The FAQs below relate to the application of the Human Tissue Act 2004 to issues of consent, ethical review and licensing. The Act generally applies only in England, Wales and Northern Ireland.
In addition to the FAQs below, Question-Specific Guidance (QSG) can be accessed throughout the Integrated Research Application System (IRAS) by clicking on the information button next to each question. For further guidance on licensing for storage of tissue for research in England, Wales and Northern Ireland, please refer to (or contact) the Human Tissue Authority (external website). For the Human Tissue (Scotland) Act 2006, please refer to the information provided by the Human Tissue Authority (external website).
Is consent always legally required to store and use tissue for research?
No. There are a number of exceptions under the Human Tissue Act. The most important of these are:
- Tissue which is an “existing holding”, i.e. it was already held before 1 September 2006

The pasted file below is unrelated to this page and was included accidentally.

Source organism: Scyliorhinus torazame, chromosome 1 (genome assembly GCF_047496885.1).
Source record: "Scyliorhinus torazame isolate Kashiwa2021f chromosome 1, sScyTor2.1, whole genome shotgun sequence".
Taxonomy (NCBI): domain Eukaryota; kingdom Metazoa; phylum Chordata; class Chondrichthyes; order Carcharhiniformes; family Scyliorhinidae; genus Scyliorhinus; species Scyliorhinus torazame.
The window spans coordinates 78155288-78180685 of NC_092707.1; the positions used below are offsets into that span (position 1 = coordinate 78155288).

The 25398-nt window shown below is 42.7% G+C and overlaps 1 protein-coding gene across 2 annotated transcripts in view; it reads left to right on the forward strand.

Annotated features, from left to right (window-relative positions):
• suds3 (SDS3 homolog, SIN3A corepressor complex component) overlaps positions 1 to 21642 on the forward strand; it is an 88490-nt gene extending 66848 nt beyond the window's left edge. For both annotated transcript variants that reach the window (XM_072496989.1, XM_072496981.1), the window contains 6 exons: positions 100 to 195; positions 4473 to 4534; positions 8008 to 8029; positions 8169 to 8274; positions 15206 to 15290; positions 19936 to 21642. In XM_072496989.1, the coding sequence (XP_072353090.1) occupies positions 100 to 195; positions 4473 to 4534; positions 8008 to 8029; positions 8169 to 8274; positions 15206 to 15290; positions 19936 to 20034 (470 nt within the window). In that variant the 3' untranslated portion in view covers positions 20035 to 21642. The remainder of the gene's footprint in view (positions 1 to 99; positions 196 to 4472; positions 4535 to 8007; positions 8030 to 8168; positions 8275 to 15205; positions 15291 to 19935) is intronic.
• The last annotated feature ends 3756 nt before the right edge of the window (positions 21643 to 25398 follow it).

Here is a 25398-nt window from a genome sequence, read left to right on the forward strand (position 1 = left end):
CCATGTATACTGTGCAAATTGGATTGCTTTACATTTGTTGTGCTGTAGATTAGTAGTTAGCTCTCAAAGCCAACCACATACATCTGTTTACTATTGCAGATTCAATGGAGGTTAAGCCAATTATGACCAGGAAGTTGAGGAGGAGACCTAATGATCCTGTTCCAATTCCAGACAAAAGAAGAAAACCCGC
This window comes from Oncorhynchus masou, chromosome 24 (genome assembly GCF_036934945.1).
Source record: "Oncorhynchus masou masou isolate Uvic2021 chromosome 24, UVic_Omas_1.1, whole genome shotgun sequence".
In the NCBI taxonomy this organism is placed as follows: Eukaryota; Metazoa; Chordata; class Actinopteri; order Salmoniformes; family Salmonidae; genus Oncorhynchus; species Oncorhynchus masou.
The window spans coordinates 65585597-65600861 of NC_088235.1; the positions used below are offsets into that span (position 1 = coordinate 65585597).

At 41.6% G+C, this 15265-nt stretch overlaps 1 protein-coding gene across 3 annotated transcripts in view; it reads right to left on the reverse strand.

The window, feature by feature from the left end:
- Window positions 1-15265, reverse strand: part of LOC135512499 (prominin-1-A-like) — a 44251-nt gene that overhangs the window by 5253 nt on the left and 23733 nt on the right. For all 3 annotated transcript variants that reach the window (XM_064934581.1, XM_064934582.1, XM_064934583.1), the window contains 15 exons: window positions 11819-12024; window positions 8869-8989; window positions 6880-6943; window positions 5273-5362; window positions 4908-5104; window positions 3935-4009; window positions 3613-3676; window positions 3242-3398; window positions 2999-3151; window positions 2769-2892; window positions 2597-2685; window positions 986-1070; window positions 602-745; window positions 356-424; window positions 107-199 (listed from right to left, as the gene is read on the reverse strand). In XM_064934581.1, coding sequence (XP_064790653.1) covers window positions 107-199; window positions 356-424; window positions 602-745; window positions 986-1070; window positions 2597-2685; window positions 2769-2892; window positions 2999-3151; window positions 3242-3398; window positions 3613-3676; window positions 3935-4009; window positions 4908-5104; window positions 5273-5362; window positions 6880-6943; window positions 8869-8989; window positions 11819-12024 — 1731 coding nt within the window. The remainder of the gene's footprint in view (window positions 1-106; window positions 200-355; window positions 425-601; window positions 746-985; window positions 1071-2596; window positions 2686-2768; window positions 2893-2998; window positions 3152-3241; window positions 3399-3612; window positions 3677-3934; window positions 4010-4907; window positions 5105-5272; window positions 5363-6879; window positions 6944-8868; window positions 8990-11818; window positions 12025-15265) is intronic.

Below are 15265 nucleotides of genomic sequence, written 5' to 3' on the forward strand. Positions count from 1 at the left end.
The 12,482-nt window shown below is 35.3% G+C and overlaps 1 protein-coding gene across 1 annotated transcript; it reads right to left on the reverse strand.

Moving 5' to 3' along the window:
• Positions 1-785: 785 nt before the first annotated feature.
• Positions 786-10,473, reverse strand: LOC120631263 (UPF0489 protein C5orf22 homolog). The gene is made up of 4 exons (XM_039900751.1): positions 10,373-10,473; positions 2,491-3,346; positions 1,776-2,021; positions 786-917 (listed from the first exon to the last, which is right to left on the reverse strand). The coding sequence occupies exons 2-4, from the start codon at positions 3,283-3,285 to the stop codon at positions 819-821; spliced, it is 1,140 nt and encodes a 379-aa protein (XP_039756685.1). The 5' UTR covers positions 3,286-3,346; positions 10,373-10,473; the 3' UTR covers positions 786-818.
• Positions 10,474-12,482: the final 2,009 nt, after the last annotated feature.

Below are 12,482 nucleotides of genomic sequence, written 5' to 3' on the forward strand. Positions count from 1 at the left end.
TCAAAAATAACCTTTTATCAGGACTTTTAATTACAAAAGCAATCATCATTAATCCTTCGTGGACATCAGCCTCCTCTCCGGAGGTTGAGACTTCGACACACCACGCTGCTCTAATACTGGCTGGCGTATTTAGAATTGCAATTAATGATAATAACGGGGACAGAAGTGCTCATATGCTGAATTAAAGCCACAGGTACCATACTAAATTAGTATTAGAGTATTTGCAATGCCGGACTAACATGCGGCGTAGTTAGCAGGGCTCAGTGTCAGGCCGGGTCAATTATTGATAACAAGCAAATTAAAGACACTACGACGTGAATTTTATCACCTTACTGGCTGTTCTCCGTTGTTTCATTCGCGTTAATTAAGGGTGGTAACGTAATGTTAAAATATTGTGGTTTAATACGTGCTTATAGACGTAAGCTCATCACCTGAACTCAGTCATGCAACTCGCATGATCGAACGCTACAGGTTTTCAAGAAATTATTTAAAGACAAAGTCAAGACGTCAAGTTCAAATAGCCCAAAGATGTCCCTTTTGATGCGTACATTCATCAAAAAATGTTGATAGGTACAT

- Tissue which has been taken from a living person AND the researcher is not able to identify the person AND the research is ethically approved by a REC
- Imported tissue.
Should consent be obtained if it is not legally required?
Applicants should consider whether it is ethically appropriate to obtain consent. Advice may be sought from ethics committees. In the case of existing holdings, the HTA Code of Practice on Consent (external website) includes specific guidance on whether consent should be sought to use of tissue in research (see paragraphs 114-115). Considerations include whether other sources of tissue are available, the feasibility of tracing and contacting donors, the potential for the research to discover information of clinical significance for donors, or to cause them unnecessary further distress. In the case of new tissue from the living, it is good practice to obtain prospective consent to use the tissue in research where practicable.